Dubai 'not as affected by high inflation' as other markets

Oil prices rallying above $100 per barrel are not slowing UAE's economic diversification agenda, says Helal Al Marri

Burj Khalifa and the downtown skyline in Dubai, which continues to attract talent from around the world. Reuters
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Rising global inflation rates have not had as much of an impact on Dubai as on other markets as the emirate maintains a diversified supply chain, continues to attract talent from around the world and ranks favourably on cost of living indexes, a top government official said.

The Middle Eastern finance and tourism hub's central location and strong air and maritime connections make it a part of the solution to global supply chain disruptions, Helal Al Marri, director general of Dubai’s Department of Economy and Tourism, said on Thursday during Bloomberg's UAE Capital Markets Forum.

“The inflation we've seen so far has not impacted us in the same way it has impacted other markets because we have a very diversified source market strategy, not just in tourism but across the board in the value chain,” said Mr Al Marri, who is also a member of the Executive Council of Dubai and director general of the Dubai World Trade Centre Authority.

“As long as we can continue to fuel the growth through growing various sectors — manufacturing, finance, tech — we'll be able to grow out of this. Real growth will remain high and as long as real growth remains high, we feel relatively confident that we're not going to fall into any stagnation.”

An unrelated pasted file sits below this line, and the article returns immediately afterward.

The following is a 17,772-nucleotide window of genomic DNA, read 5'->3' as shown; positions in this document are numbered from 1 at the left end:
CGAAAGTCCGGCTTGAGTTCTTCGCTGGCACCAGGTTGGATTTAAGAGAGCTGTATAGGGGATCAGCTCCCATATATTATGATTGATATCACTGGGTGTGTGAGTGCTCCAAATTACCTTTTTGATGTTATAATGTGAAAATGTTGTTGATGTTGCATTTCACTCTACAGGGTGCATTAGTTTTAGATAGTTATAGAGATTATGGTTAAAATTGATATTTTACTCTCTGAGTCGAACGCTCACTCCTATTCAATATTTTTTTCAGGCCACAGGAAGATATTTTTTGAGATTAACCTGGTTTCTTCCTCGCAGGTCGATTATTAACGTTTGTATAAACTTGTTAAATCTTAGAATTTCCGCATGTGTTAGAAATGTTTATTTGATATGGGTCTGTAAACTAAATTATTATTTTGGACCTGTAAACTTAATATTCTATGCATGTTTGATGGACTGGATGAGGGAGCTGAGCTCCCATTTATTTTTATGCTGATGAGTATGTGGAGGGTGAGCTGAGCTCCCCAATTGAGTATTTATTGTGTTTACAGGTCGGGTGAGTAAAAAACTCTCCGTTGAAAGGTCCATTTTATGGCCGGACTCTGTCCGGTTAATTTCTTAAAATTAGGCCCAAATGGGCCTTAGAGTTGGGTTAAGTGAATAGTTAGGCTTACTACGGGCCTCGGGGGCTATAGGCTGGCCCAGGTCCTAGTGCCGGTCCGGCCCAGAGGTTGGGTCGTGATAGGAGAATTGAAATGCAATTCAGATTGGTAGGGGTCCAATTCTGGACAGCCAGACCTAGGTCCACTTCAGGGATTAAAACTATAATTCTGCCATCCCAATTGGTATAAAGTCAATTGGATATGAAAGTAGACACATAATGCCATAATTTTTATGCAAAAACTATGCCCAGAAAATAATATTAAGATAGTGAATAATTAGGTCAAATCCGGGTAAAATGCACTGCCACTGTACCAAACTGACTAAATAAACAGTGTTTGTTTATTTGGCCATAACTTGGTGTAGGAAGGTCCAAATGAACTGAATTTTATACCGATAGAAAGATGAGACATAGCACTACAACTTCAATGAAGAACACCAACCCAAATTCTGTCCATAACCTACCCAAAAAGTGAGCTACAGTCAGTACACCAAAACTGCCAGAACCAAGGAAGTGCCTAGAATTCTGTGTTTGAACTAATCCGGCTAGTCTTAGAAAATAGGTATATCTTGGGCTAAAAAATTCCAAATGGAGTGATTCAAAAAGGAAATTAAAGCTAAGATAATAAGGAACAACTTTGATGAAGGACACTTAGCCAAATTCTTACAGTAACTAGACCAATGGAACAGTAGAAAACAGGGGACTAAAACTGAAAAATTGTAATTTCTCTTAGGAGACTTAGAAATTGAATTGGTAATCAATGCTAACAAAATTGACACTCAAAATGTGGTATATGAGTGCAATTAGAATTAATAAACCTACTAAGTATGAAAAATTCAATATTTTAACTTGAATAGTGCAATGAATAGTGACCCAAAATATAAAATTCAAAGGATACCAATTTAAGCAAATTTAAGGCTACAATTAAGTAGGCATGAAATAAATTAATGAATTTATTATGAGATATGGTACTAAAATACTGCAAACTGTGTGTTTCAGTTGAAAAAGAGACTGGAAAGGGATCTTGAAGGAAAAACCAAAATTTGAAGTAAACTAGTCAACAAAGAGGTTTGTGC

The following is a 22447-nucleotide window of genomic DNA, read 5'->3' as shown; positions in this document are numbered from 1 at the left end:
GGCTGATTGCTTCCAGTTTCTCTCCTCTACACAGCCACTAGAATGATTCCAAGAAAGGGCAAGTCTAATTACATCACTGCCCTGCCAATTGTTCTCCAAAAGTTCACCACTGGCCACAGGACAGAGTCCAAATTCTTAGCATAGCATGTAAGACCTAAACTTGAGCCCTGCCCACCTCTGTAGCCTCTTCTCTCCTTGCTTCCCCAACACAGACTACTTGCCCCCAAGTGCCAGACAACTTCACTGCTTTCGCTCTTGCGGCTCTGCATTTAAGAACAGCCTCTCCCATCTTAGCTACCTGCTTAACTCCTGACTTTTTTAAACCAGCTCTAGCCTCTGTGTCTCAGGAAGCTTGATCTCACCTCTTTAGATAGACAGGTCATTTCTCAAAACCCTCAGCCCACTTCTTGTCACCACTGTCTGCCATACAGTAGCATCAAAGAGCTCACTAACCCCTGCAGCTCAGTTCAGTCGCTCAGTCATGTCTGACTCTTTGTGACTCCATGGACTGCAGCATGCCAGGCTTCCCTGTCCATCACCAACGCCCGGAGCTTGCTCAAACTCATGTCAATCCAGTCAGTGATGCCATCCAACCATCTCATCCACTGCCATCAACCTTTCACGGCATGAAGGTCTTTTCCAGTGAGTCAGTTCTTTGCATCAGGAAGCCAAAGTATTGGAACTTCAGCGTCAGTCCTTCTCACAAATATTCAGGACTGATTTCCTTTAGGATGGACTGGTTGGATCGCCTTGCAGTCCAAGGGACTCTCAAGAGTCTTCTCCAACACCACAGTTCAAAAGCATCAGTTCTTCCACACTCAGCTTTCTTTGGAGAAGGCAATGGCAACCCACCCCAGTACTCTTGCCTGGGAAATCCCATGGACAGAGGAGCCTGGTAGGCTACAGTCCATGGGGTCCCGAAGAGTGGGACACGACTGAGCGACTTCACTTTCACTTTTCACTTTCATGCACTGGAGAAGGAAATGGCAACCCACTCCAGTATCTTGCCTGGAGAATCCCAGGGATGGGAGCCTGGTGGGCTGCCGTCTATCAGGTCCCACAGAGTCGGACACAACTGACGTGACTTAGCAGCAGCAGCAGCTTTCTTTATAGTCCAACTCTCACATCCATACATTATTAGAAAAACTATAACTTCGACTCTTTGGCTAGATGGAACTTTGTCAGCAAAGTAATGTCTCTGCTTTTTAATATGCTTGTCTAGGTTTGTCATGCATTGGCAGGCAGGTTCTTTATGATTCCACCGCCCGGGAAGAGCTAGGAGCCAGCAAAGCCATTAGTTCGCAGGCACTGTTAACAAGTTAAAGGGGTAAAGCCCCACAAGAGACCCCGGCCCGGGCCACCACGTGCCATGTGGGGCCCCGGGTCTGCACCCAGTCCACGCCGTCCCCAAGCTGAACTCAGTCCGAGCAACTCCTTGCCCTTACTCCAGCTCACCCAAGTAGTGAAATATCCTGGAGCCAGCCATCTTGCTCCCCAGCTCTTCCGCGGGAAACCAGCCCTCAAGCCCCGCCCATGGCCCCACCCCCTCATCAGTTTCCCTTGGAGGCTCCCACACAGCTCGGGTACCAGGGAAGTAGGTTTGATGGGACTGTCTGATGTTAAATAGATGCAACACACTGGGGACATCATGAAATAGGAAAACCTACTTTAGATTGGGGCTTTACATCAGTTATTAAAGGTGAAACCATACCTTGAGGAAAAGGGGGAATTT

Inflation in the UAE is forecast to rise to 2.2 per cent this year from 0.6 per cent in 2021, according to the International Monetary Fund.

The Central Bank of the UAE increased its benchmark interest rate in line with the US Federal Reserve's decision to raise its key rates on Wednesday to rein in inflation, which has hit a 40-year high in the world's largest economy.

The banking regulator raised the base rate applicable to the overnight deposit facility by a quarter of a percentage point, effective from Thursday.

The size of Dubai's economy and the city's location make it agile enough to tap into different supply chains quickly, Mr Al Marri said.

“In relative size, it's not as hard for us to manoeuvre, there's a dynamism, so we're able to shift focus if we find sectors are affected through a shock,” he added.

Asked if oil prices soaring above $100 per barrel would cause a pause in the UAE's economic diversification agenda, Mr Al Marri said: “The simple answer is no. The UAE and Dubai are on a very clear path. The urgency and steady delivery, even through Covid, means nothing has slowed down.”

Given the global economic uncertainty, there's “even more urgency” for the UAE to continue developing various non-oil sectors, attracting talent and boosting tourism, Mr Al Marri said.

“There is definitely going to be a boom [in tourism] as Covid restrictions ease around the world.”

Updated: March 17, 2022, 3:31 PM